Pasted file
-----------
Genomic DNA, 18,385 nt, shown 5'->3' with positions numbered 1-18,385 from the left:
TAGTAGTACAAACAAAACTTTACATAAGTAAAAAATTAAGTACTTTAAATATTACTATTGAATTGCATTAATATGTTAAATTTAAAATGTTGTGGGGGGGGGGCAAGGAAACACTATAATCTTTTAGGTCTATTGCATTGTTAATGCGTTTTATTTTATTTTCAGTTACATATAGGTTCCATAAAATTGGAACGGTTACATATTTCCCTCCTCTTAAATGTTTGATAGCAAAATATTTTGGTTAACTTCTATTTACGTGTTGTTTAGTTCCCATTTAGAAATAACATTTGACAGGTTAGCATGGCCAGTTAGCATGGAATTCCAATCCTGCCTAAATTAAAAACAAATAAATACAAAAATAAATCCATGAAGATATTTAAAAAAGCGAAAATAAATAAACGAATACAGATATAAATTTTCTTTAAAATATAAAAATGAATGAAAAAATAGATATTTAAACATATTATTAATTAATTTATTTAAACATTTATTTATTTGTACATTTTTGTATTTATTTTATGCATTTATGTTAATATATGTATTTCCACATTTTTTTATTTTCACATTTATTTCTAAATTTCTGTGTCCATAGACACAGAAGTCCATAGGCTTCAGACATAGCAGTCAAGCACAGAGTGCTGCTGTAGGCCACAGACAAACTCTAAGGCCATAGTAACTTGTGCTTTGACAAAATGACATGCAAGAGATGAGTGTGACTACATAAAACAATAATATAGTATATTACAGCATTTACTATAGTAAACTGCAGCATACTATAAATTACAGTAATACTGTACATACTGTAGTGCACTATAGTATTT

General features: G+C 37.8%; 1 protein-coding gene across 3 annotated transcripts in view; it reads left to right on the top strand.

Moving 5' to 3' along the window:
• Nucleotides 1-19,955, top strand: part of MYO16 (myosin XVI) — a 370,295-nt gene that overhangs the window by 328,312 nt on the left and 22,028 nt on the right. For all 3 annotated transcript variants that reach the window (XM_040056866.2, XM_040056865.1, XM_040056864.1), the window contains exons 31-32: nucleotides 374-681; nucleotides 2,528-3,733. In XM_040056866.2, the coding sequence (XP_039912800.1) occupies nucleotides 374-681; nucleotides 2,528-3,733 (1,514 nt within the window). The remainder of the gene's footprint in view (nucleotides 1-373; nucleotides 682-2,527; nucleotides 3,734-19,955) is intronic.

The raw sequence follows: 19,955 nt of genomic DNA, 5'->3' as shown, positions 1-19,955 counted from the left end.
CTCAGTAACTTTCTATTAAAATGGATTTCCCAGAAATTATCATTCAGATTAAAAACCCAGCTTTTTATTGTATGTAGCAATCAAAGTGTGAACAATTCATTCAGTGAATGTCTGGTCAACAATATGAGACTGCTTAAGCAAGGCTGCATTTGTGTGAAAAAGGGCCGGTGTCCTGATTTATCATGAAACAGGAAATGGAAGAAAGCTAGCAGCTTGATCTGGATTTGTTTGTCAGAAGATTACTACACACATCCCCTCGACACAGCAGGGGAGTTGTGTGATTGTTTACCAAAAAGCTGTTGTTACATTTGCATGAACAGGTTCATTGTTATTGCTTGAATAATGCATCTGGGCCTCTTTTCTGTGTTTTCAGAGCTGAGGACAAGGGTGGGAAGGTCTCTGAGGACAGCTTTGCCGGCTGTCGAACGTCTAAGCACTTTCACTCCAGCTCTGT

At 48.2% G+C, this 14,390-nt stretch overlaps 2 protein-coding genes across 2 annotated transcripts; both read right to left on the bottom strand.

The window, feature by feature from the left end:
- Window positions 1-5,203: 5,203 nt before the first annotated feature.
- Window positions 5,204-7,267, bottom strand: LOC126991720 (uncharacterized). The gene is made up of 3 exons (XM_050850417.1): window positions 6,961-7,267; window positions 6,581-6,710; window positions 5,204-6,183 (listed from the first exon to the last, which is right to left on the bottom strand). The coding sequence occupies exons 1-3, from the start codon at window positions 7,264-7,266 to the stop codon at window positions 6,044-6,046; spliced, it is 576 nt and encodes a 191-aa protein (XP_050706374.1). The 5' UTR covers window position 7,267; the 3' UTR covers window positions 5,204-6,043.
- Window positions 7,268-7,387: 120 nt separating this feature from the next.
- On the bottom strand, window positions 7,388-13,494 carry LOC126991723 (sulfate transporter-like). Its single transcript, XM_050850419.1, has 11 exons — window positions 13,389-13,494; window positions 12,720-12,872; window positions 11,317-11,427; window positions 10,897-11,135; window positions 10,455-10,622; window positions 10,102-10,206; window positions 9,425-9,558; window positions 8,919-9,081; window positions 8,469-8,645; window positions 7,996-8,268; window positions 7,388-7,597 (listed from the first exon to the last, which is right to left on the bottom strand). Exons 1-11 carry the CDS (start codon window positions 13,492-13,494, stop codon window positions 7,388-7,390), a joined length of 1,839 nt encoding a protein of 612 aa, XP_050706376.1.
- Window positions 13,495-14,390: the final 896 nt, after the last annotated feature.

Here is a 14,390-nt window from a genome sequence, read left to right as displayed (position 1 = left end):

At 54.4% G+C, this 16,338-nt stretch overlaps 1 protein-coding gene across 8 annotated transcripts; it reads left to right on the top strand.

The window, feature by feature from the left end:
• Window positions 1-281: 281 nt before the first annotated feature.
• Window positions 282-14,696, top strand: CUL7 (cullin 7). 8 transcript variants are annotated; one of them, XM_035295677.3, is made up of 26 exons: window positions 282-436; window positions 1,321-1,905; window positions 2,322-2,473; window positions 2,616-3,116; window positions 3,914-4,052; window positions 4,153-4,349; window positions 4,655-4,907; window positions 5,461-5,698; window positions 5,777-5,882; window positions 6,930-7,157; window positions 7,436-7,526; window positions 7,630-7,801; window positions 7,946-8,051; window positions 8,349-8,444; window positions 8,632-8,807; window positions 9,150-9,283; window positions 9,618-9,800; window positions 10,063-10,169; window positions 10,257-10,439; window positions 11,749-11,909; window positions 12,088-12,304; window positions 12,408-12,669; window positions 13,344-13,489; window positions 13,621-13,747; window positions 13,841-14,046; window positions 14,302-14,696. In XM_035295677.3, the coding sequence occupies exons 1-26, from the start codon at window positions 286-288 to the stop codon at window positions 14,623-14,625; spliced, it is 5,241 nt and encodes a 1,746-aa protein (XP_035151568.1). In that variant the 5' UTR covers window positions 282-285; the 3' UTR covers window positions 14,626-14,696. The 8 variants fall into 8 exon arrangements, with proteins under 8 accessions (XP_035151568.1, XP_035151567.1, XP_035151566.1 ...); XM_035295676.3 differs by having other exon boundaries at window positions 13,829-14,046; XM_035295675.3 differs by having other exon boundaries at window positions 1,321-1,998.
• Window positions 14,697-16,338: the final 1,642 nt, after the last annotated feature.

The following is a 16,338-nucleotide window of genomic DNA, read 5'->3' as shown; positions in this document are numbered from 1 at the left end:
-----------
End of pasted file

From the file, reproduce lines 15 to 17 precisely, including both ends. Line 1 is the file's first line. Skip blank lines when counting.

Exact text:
Here is a 14,390-nt window from a genome sequence, read left to right as displayed (position 1 = left end):

At 54.4% G+C, this 16,338-nt stretch overlaps 1 protein-coding gene across 8 annotated transcripts; it reads left to right on the top strand.

The window, feature by feature from the left end: